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*Scripture verses covered in this section's commentary are noted in italics

Hebrews 7:1-3 meaning

Verses covered in this passage:

  • Hebrews 7:1
  • Hebrews 7:2
  • Hebrews 7:3

The Pauline Author starts out by explaining the great priesthood of Melchizedek as a reflection of the priesthood of Jesus. 

There is not much written about Melchizedek in the Bible besides here, Psalm 110, and in Genesis 14:18–20. There are several things mentioned about Melchizedek: he was the king of Salem, priest of the Most High God, who met Abraham as he was returning from the slaughter of the kings, he blessed Abraham (v 1), and he received a tithe from Abraham (to whom also Abraham apportioned a tenth part of all the spoils) (v 2). Abraham had mustered over three hundred of his servants to rescue his nephew, Lot, from captivity. After successfully freeing Lot and regaining stolen goods, Abraham apportioned a tenth part of all the spoils to the king of Salem: Melchizedek. 

In this passage, the Pauline Author will draw parallels between Melchizedek and Christ showing that Melchizedek is a greater priest than the Levites, and so Christ is greater as well. Melchizedek was first of all, by the translation of his name, king of righteousness, and then also king of Salem, which is king of peace (v 2). Melchizedek’s name means king and righteousness, Salem means peace, so his name means king of righteousness and king of peace—representative of Christ.

The Pauline Author writes that, in the biblical account, Melchizedek was without father, without mother, without genealogy, having neither beginning of days nor end of life (v 3). No genealogy was recorded in the Bible for Melchizedek because he was not a priest on the basis of his lineage as the Levites were, just as Christ was named a priest after the order of Melchizedek, apart from the lineage of the Levites (Psalm 110:4).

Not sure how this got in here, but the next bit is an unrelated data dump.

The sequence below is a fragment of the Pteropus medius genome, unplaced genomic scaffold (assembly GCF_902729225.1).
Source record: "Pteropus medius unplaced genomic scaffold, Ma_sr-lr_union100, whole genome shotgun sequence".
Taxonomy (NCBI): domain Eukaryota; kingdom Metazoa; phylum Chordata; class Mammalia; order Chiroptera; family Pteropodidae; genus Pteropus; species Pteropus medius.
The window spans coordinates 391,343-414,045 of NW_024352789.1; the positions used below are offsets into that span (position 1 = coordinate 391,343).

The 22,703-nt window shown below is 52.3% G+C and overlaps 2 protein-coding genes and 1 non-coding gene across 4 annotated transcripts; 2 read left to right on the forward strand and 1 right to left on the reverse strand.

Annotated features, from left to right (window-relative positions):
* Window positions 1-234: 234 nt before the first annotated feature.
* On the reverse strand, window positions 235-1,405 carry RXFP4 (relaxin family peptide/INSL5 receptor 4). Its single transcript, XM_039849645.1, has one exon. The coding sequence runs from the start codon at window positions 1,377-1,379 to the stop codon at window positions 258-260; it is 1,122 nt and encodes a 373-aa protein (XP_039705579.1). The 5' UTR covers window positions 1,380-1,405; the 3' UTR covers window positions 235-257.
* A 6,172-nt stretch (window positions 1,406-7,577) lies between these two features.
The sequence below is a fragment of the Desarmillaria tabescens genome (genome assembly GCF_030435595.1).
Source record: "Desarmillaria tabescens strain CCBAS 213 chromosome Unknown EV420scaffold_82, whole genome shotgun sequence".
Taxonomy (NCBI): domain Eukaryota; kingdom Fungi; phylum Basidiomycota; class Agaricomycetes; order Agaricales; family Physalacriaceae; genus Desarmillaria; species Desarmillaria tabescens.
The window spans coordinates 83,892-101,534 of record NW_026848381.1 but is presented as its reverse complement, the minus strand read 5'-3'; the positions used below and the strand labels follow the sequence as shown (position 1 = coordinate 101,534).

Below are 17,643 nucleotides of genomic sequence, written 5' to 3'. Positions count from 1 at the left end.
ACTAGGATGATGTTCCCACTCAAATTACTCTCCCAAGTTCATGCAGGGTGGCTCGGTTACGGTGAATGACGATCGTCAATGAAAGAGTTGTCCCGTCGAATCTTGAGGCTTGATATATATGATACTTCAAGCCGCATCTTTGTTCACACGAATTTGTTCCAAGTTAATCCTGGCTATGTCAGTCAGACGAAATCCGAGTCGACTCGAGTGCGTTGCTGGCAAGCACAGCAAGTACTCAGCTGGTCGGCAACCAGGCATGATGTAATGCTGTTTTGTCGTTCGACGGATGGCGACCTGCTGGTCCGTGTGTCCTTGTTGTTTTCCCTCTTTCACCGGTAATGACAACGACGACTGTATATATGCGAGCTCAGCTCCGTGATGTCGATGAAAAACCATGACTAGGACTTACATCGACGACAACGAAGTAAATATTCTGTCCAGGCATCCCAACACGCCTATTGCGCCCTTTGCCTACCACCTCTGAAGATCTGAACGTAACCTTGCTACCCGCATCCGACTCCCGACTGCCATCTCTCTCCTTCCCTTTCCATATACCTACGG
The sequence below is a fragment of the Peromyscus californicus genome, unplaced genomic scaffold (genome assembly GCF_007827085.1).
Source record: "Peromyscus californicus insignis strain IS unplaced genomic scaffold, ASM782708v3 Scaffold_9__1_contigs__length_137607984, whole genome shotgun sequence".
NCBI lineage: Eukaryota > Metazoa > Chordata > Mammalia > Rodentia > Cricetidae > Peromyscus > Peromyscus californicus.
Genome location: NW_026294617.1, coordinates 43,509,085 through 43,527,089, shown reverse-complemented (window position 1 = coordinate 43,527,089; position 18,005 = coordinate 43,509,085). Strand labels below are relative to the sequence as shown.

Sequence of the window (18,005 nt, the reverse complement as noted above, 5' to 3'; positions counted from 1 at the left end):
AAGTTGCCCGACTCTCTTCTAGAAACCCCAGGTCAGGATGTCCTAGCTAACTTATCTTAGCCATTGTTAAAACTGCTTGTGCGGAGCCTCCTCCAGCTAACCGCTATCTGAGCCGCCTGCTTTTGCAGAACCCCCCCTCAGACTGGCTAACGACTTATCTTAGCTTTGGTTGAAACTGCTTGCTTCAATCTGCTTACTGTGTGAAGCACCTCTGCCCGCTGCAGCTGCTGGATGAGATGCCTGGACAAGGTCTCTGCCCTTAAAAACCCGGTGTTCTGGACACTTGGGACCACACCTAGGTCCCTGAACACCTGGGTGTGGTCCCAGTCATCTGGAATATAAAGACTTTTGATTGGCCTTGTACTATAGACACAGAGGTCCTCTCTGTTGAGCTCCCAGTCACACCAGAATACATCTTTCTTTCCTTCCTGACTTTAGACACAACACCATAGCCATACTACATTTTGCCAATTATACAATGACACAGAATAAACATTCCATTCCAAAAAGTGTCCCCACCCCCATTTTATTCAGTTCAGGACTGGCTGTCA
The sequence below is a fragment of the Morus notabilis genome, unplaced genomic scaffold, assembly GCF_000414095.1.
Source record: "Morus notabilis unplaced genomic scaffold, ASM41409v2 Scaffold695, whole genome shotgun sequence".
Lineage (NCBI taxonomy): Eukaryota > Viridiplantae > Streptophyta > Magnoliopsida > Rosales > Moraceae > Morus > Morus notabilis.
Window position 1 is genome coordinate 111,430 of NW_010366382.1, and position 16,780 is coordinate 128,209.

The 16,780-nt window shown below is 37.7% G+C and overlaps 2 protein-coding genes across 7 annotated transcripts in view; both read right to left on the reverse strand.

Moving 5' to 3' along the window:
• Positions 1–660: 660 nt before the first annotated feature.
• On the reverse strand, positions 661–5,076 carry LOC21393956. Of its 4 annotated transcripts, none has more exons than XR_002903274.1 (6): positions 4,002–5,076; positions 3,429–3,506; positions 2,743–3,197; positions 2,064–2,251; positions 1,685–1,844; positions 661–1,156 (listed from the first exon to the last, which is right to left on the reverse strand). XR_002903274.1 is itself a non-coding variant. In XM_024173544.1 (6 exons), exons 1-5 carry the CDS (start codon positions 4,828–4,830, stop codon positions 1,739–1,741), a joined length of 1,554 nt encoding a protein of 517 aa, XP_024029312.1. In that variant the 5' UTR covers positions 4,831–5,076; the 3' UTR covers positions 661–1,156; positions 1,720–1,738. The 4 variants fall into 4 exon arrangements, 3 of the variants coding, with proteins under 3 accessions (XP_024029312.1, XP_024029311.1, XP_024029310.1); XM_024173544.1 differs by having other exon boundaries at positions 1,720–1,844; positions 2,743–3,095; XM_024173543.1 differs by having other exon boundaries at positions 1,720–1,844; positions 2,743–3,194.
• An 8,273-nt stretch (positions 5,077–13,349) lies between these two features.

The Pauline Author points out that Melchizedek’s death was also not recorded in the Bible which is representative of the true eternal nature of Christ as our high priest.

Melchizedek’s priesthood is greater than the Levites. This is apparent first from the fact that Abraham gave him a tithe, demonstrating that Melchizedek is a greater authority than Abraham. This would be significant to the Jewish people since Abraham was one of the great fathers of their faith. 

It demonstrates there is an order of priesthood that is higher in authority than those appointed from Abraham’s decedents. Furthermore—as the Pauline Author will explain in the next verses—the Levites were born out of Abraham’s seed. In a way, the lesser priests, the Levites, paid a tithe to Melchizedek.

The point is that Melchizedek is a representation of our high priest, Christ: a king-priest of righteousness and of peace. Made like the Son of God, He remains a priest perpetually (v 3). And His authority is above the authority of any other priest.

Biblical Text

1 For this Melchizedek, king of Salem, priest of the Most High God, who met Abraham as he was returning from the slaughter of the kings and blessed him, 2 to whom also Abraham apportioned a tenth part of all the spoils, was first of all, by the translation of his name, king of righteousness, and then also king of Salem, which is king of peace. 3 Without father, without mother, without genealogy, having neither beginning of days nor end of life, but made like the Son of God, he remains a priest perpetually.




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